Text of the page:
Important Ways Restaurant Music is Good for Business at QSRs

in business insights

group eating at a fast food restaurant

When people hear that a chain of quick serve restaurants (QSRs) is working with a business music service provider, many wonder why. After all, aren’t in-store music services for retail shops and corporate office settings? More and more, the answer to that question is a resounding NO.

The reason is that those who own multi-location QSRs (and single location traditional restaurants for that matter) are finally discovering the benefits of having carefully curated and professionally executed restaurant music.

What follows are eight of the most compelling reasons why in-store music is good for business at quick service restaurants around the world.

1. Music helps build brands.

Along with interior design and décor, the music played inside a QSR is a key part of the “A/V” portion of the restaurant brand experience. What customers see and hear when they enter a QSR location is the vision of the brand brought to life.  Without the music to help “tell the story” that experience would be much more two-dimensional and a great deal less powerful.

2. Music removes a customer’s fear of the unknown.

In the Quick Serve Restaurant business, familiarity is NOT a negative thing. The owners of large chains want a customer who has never been to Miami, Florida in their lives, to step into one of their QSR locations there and feel immediately comfortable. One of the most pronounced methods of accomplishing this is through the use of music – specifically by using a uniform set of music in ALL locations around the world to create a familiar environment for a loyal customer to enjoy.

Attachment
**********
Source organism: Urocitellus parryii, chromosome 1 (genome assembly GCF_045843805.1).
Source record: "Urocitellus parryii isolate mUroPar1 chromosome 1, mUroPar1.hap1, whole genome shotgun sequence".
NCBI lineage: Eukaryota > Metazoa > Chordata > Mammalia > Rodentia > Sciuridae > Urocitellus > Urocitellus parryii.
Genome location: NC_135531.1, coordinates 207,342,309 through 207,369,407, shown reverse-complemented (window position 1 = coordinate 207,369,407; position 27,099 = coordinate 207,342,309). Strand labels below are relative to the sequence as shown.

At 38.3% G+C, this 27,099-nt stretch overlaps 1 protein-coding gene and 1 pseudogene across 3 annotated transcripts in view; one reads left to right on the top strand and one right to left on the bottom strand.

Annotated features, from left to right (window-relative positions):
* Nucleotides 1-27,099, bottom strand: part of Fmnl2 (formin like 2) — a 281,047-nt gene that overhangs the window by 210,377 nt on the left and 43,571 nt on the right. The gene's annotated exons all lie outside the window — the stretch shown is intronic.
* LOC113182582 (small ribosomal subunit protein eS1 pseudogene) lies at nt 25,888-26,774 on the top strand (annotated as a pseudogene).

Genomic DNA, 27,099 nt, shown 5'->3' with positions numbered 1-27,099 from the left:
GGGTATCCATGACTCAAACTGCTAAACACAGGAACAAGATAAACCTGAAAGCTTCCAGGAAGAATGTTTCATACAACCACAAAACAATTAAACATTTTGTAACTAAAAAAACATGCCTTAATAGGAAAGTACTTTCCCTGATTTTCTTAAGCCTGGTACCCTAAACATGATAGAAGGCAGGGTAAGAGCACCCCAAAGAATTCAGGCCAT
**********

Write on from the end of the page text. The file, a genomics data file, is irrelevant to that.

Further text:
3. Done professionally, restaurant music creates happier employees.

Say you told your Employee of the Month that she could bring a thumb drive containing her “favorite album ever” to work, and play it all throughout the workday. Chances are, it would take less than a day for that beloved hour of music to become Public Enemy #1 with your prized employee and her co-workers. But, if each day promised a new and exciting mix of the best music, suddenly, your in-store music program would be something that employees would look forward to hearing every day – which would make them happier, more productive individuals while on the job.

4. Music played in restaurants can mask unwanted sounds.

If you took your average city-located, busy QSR and removed the in-store music, you’d be “treated” to all kinds of sounds that you never heard before…and may never want to hear again. It’s good to love your fellow man, but that doesn’t include the sound of his chewing – something that you’ll never have to hear thanks to music played in-restaurant at just the right volume. Same goes for sounds from the bathroom, the kitchen area and even the conversation of fellow diners – who’s appropriateness is simply impossible to predict.

5. Music creates a more immersive brand experience.